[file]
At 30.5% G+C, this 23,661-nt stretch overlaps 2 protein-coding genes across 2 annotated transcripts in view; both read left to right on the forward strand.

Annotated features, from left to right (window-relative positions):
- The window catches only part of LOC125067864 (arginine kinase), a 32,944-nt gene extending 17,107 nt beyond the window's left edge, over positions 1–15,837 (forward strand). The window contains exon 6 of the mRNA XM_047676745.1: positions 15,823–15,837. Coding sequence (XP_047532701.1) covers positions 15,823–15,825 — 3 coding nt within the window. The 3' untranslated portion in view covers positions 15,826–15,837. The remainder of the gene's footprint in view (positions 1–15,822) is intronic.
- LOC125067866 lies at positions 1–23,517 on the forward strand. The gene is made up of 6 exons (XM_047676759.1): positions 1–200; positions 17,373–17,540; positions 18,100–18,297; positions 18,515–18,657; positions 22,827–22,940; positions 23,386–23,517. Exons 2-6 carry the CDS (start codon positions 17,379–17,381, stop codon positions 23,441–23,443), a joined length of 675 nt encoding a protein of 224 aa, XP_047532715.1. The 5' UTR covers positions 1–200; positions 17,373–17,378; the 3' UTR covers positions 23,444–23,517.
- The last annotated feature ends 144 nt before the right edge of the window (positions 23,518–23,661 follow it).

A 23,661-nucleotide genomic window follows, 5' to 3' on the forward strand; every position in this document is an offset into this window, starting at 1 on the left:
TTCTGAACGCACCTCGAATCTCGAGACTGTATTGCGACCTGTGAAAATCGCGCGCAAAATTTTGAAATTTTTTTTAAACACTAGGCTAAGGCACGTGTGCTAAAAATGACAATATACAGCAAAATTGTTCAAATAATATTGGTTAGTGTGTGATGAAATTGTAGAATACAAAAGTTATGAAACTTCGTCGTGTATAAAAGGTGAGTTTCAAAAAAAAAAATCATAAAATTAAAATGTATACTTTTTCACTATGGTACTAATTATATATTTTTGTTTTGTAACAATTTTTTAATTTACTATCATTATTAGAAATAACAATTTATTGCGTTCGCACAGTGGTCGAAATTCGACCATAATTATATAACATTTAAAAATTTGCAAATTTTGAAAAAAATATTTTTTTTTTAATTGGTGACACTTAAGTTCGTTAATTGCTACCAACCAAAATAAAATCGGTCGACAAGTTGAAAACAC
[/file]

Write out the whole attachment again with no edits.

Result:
At 30.5% G+C, this 23,661-nt stretch overlaps 2 protein-coding genes across 2 annotated transcripts in view; both read left to right on the forward strand.

Annotated features, from left to right (window-relative positions):
- The window catches only part of LOC125067864 (arginine kinase), a 32,944-nt gene extending 17,107 nt beyond the window's left edge, over positions 1–15,837 (forward strand). The window contains exon 6 of the mRNA XM_047676745.1: positions 15,823–15,837. Coding sequence (XP_047532701.1) covers positions 15,823–15,825 — 3 coding nt within the window. The 3' untranslated portion in view covers positions 15,826–15,837. The remainder of the gene's footprint in view (positions 1–15,822) is intronic.
- LOC125067866 lies at positions 1–23,517 on the forward strand. The gene is made up of 6 exons (XM_047676759.1): positions 1–200; positions 17,373–17,540; positions 18,100–18,297; positions 18,515–18,657; positions 22,827–22,940; positions 23,386–23,517. Exons 2-6 carry the CDS (start codon positions 17,379–17,381, stop codon positions 23,441–23,443), a joined length of 675 nt encoding a protein of 224 aa, XP_047532715.1. The 5' UTR covers positions 1–200; positions 17,373–17,378; the 3' UTR covers positions 23,444–23,517.
- The last annotated feature ends 144 nt before the right edge of the window (positions 23,518–23,661 follow it).

A 23,661-nucleotide genomic window follows, 5' to 3' on the forward strand; every position in this document is an offset into this window, starting at 1 on the left:
TTCTGAACGCACCTCGAATCTCGAGACTGTATTGCGACCTGTGAAAATCGCGCGCAAAATTTTGAAATTTTTTTTAAACACTAGGCTAAGGCACGTGTGCTAAAAATGACAATATACAGCAAAATTGTTCAAATAATATTGGTTAGTGTGTGATGAAATTGTAGAATACAAAAGTTATGAAACTTCGTCGTGTATAAAAGGTGAGTTTCAAAAAAAAAAATCATAAAATTAAAATGTATACTTTTTCACTATGGTACTAATTATATATTTTTGTTTTGTAACAATTTTTTAATTTACTATCATTATTAGAAATAACAATTTATTGCGTTCGCACAGTGGTCGAAATTCGACCATAATTATATAACATTTAAAAATTTGCAAATTTTGAAAAAAATATTTTTTTTTTAATTGGTGACACTTAAGTTCGTTAATTGCTACCAACCAAAATAAAATCGGTCGACAAGTTGAAAACAC